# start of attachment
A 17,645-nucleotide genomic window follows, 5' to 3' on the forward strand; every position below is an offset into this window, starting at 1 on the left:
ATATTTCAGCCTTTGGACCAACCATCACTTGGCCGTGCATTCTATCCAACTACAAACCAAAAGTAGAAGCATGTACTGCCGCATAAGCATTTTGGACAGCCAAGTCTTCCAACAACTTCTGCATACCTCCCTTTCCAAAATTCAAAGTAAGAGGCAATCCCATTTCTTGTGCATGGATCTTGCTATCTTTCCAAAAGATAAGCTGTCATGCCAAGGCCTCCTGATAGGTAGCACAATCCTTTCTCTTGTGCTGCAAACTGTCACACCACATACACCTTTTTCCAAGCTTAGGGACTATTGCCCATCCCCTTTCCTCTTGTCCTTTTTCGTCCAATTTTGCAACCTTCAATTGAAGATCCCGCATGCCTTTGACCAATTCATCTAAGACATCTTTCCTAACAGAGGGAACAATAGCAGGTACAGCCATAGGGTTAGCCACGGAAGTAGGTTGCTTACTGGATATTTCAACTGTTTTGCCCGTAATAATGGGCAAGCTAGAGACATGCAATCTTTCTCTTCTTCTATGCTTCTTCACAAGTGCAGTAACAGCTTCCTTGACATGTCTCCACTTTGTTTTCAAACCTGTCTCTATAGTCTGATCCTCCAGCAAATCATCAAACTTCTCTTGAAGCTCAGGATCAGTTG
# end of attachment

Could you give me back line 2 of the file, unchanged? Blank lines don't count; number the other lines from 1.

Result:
ATATTTCAGCCTTTGGACCAACCATCACTTGGCCGTGCATTCTATCCAACTACAAACCAAAAGTAGAAGCATGTACTGCCGCATAAGCATTTTGGACAGCCAAGTCTTCCAACAACTTCTGCATACCTCCCTTTCCAAAATTCAAAGTAAGAGGCAATCCCATTTCTTGTGCATGGATCTTGCTATCTTTCCAAAAGATAAGCTGTCATGCCAAGGCCTCCTGATAGGTAGCACAATCCTTTCTCTTGTGCTGCAAACTGTCACACCACATACACCTTTTTCCAAGCTTAGGGACTATTGCCCATCCCCTTTCCTCTTGTCCTTTTTCGTCCAATTTTGCAACCTTCAATTGAAGATCCCGCATGCCTTTGACCAATTCATCTAAGACATCTTTCCTAACAGAGGGAACAATAGCAGGTACAGCCATAGGGTTAGCCACGGAAGTAGGTTGCTTACTGGATATTTCAACTGTTTTGCCCGTAATAATGGGCAAGCTAGAGACATGCAATCTTTCTCTTCTTCTATGCTTCTTCACAAGTGCAGTAACAGCTTCCTTGACATGTCTCCACTTTGTTTTCAAACCTGTCTCTATAGTCTGATCCTCCAGCAAATCATCAAACTTCTCTTGAAGCTCAGGATCAGTTG